- Discrete sensor/device integration in textiles—Electronics (e.g., inertial sensors, pulse oximetry, temperature, circuit) and textile integration has progressed in three generations . First generation e-textiles attached conventional rigid electronics to textiles i.e., the textiles acted only as a platform for the electronics (e.g., Philip-Levi ICD jacket ). Second generation e-textiles embedded functional devices such as switches and sensors into the textile . Third generation e-textiles integrate flexible electronic functionality, including circuits , at the yarn level in e-yarns with significantly reduced size thus allowing the potential for electronics to be unobtrusive and effectively hidden within the textile. However, challenges remain on e-yarn length, reliable interconnections, and component sizes and flexibility limit integration.
- Manufacturing—The widespread manufacturing of e-textiles has been limited by the diverse range of techniques required to produce a set of functions in an e-textile. Ideally the e-textiles manufacturing process should be compatible with existing equipment (e.g., spinning, knitting, weaving, printing, coating, dyeing, finishing) already in use for conventional textile manufacturing to enable mass production. This is not straightforward and the specific challenges will depend on the electronics functionality and manufacturing process. For example, printing functional materials requires a much higher quality print than would be the case for patterning a fabric since any errors will result in failure.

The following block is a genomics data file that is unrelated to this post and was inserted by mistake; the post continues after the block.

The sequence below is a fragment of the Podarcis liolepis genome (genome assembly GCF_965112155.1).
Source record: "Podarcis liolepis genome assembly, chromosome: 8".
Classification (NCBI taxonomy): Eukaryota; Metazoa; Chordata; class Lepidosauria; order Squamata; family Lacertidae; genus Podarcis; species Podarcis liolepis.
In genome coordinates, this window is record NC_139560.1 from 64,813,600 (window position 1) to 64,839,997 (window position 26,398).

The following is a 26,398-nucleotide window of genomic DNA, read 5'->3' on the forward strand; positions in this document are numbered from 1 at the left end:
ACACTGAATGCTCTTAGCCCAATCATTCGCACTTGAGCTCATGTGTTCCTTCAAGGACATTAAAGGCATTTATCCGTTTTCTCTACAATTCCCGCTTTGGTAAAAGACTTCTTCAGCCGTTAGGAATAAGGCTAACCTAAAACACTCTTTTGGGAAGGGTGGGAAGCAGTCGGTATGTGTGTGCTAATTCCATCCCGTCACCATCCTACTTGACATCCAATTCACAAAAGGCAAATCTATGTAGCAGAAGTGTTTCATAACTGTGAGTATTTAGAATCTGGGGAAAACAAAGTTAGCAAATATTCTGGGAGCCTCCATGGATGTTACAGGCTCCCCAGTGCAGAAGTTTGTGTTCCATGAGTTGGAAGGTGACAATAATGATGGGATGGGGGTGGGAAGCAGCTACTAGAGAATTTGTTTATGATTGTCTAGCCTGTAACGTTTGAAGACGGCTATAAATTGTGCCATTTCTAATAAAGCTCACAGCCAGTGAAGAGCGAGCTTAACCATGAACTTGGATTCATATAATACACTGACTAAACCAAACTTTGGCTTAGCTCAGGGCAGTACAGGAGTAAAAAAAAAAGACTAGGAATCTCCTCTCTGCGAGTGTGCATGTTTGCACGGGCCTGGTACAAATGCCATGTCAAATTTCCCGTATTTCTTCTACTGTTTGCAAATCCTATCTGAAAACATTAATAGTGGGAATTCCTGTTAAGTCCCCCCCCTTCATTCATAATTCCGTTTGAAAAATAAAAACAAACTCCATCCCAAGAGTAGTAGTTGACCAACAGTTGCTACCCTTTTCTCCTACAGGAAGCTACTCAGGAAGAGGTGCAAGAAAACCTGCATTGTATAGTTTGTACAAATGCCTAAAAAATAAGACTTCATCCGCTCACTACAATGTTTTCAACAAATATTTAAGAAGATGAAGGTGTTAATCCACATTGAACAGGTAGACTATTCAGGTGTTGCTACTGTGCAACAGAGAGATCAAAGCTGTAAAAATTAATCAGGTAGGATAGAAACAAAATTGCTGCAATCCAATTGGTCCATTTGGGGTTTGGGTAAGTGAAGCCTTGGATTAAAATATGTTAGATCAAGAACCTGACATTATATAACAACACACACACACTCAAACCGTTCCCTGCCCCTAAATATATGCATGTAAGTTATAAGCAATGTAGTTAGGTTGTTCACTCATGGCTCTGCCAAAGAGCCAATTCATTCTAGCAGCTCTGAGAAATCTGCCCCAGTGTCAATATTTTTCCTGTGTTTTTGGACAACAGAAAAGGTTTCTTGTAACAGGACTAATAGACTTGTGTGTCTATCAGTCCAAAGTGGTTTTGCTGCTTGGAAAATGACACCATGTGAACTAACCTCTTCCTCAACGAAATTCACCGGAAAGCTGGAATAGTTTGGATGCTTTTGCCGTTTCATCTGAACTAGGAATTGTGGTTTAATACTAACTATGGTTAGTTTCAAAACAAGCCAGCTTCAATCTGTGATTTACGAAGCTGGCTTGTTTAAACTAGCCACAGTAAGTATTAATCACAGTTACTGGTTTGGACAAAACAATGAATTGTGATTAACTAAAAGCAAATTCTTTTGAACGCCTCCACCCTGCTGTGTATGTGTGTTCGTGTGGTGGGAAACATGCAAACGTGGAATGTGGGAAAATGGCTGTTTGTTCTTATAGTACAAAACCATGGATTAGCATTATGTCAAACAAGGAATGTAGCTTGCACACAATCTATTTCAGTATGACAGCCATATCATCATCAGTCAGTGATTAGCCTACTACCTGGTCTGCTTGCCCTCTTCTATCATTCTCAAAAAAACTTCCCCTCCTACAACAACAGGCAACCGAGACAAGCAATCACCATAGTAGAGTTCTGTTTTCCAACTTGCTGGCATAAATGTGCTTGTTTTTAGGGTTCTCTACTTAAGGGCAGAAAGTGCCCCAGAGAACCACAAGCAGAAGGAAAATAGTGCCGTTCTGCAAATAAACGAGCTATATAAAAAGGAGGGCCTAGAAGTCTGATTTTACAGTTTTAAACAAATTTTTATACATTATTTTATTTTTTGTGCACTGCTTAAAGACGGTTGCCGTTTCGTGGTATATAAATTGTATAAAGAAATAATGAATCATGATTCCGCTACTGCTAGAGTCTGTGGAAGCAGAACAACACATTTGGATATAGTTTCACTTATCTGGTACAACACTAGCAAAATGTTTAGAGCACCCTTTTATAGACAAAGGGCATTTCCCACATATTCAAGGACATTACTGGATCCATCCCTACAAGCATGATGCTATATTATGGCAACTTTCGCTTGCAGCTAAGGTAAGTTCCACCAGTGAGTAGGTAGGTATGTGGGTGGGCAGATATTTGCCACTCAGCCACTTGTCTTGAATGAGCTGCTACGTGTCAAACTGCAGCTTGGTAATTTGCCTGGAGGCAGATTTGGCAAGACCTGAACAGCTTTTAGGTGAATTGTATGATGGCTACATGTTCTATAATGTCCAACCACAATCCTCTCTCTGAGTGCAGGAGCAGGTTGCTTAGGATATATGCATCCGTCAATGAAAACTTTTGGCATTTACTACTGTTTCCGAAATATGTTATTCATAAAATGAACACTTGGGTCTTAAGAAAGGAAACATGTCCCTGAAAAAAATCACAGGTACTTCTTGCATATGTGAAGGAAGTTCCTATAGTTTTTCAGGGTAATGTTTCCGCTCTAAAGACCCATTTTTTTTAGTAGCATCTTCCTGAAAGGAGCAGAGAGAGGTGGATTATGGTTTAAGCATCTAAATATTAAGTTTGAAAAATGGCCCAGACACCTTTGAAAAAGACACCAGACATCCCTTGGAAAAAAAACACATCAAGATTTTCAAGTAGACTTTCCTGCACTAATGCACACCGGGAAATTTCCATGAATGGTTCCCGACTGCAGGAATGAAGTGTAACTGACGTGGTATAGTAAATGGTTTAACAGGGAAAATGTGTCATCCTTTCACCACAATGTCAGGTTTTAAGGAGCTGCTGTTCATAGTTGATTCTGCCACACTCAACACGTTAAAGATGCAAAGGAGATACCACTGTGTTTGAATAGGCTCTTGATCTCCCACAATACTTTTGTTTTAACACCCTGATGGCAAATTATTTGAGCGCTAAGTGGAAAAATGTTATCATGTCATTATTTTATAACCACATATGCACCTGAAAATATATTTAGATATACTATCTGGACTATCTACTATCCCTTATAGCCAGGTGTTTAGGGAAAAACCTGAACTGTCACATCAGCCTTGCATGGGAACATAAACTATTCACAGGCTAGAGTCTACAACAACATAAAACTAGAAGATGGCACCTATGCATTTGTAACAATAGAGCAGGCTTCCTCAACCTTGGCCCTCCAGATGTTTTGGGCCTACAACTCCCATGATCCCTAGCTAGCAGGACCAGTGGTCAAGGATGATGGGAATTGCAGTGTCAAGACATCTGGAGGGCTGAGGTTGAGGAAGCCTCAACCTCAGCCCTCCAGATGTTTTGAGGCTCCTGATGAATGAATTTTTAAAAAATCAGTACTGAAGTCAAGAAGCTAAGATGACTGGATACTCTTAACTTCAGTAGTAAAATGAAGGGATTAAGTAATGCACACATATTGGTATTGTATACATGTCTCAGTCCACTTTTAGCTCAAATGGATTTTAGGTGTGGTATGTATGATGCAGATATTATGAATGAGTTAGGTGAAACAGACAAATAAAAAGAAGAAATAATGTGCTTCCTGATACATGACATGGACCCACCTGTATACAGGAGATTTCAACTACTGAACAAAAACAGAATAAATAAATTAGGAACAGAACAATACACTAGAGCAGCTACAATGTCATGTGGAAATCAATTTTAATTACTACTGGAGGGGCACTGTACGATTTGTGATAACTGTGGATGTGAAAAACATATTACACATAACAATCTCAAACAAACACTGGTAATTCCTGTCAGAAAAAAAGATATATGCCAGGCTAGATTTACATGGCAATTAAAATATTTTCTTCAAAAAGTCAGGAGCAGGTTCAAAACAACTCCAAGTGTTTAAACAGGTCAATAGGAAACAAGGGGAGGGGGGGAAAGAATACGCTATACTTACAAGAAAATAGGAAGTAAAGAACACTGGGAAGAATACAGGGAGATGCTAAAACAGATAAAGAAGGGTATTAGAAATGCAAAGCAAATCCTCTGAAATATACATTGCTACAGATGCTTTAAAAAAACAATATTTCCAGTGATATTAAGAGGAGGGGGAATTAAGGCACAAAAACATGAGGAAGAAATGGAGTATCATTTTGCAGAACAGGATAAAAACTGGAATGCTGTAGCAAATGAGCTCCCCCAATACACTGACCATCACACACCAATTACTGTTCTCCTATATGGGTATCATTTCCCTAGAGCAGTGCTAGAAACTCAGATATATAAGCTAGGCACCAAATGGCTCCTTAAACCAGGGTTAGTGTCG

- Regulatory—Compliance with medical device regulations is necessary for medical devices in order to demonstrate the safety and clinical effectiveness. This has set an entry barrier and lengthened the time required to take medical devices to market. The change in the EU medical device regulation with the Medical Device Regulation (MDR) replacing the Medical Device Directive (MDD), with full effect from May 2020, will make the entry barrier even higher. Clinical evaluation (e.g., randomized controlled trials) are needed for new emerging products.
- End users need validation—The majority of scientific research has been carried out in the lab with little or no input from end users. This leads to a disconnection between the technology and the end user requirements which delays uptake and the development of new products. Involvement of the end user and other key stakeholders (e.g., clinicians, regulators) from the outset of the project is essential to ensure the research effectively addresses the users’ need and smooths the transfer from lab research to adoption in the market.
Conflicts of Interest
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Yang, K.; Isaia, B.; Brown, L.J.E.; Beeby, S. E-Textiles for Healthy Ageing. Sensors 2019, 19, 4463. https://doi.org/10.3390/s19204463
Yang K, Isaia B, Brown LJE, Beeby S. E-Textiles for Healthy Ageing. Sensors. 2019; 19(20):4463. https://doi.org/10.3390/s19204463Chicago/Turabian Style
Yang, Kai, Beckie Isaia, Laura J.E. Brown, and Steve Beeby. 2019. "E-Textiles for Healthy Ageing" Sensors 19, no. 20: 4463. https://doi.org/10.3390/s19204463